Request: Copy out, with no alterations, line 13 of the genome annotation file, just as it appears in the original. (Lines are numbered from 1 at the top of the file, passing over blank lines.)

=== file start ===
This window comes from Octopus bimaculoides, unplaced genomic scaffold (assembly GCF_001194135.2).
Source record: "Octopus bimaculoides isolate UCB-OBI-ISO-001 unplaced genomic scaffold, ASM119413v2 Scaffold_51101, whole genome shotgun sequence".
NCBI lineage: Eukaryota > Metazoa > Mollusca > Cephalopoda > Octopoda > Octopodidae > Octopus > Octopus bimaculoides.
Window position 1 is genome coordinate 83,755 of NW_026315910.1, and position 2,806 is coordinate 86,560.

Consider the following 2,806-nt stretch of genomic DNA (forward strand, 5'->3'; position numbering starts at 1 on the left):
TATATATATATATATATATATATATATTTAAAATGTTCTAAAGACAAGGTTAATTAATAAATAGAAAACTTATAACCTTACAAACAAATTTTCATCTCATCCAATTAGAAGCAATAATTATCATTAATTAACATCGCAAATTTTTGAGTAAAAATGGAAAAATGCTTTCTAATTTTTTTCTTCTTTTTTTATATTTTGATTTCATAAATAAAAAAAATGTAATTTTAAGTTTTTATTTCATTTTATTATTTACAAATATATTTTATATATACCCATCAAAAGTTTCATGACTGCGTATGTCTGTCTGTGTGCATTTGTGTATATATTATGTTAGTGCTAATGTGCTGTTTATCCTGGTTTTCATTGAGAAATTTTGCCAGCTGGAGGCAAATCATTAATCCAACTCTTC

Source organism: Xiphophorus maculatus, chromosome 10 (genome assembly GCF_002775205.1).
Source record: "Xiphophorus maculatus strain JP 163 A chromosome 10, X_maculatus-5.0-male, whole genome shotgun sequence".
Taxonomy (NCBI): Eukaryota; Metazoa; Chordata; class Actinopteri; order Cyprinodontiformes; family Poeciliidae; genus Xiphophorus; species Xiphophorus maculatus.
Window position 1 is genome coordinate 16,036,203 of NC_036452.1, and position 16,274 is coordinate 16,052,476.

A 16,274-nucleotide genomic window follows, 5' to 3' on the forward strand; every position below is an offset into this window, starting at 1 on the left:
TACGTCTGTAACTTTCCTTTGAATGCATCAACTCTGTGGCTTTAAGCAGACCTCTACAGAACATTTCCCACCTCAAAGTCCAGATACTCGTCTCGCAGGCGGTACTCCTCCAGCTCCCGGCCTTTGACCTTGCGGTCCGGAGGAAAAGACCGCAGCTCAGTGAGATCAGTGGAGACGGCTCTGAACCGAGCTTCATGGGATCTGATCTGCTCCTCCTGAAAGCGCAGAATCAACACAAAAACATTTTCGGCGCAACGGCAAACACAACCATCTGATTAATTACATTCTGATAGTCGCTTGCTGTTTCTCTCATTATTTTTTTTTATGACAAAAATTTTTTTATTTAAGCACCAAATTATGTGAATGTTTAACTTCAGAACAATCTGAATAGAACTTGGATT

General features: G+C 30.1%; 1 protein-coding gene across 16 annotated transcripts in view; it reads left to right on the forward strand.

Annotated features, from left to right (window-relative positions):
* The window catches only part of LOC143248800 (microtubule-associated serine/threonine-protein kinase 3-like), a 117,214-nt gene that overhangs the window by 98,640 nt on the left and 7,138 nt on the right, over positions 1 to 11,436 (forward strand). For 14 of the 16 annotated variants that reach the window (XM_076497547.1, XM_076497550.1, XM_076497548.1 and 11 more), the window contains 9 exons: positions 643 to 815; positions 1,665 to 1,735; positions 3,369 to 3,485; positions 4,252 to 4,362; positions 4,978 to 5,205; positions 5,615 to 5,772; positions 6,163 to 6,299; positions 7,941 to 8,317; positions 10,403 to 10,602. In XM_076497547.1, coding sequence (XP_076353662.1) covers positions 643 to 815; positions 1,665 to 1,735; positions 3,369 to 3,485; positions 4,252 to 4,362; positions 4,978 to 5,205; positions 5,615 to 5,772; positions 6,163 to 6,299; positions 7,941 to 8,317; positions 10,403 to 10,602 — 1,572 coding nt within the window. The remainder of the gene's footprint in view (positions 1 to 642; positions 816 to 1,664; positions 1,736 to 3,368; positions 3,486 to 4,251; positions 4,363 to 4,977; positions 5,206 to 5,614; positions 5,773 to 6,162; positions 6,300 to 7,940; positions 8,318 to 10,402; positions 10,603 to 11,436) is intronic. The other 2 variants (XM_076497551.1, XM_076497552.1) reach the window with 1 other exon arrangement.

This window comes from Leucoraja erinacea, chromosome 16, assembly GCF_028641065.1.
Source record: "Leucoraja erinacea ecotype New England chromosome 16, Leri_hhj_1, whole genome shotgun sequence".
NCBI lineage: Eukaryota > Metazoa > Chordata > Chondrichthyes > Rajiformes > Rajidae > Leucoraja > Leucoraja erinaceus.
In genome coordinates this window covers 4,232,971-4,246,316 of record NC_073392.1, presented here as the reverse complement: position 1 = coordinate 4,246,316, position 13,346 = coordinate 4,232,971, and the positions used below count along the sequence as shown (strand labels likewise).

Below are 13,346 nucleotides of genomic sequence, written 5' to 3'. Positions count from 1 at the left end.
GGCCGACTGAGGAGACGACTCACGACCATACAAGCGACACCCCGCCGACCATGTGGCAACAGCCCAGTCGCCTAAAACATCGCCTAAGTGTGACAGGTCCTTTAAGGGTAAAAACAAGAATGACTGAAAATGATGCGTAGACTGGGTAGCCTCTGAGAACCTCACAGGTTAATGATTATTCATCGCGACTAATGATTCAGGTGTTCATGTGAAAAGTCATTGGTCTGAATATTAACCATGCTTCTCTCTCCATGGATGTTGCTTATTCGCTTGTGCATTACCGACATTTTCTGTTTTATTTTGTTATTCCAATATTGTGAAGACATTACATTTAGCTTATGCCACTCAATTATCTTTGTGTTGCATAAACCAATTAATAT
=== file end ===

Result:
General features: G+C 30.1%; 1 protein-coding gene across 16 annotated transcripts in view; it reads left to right on the forward strand.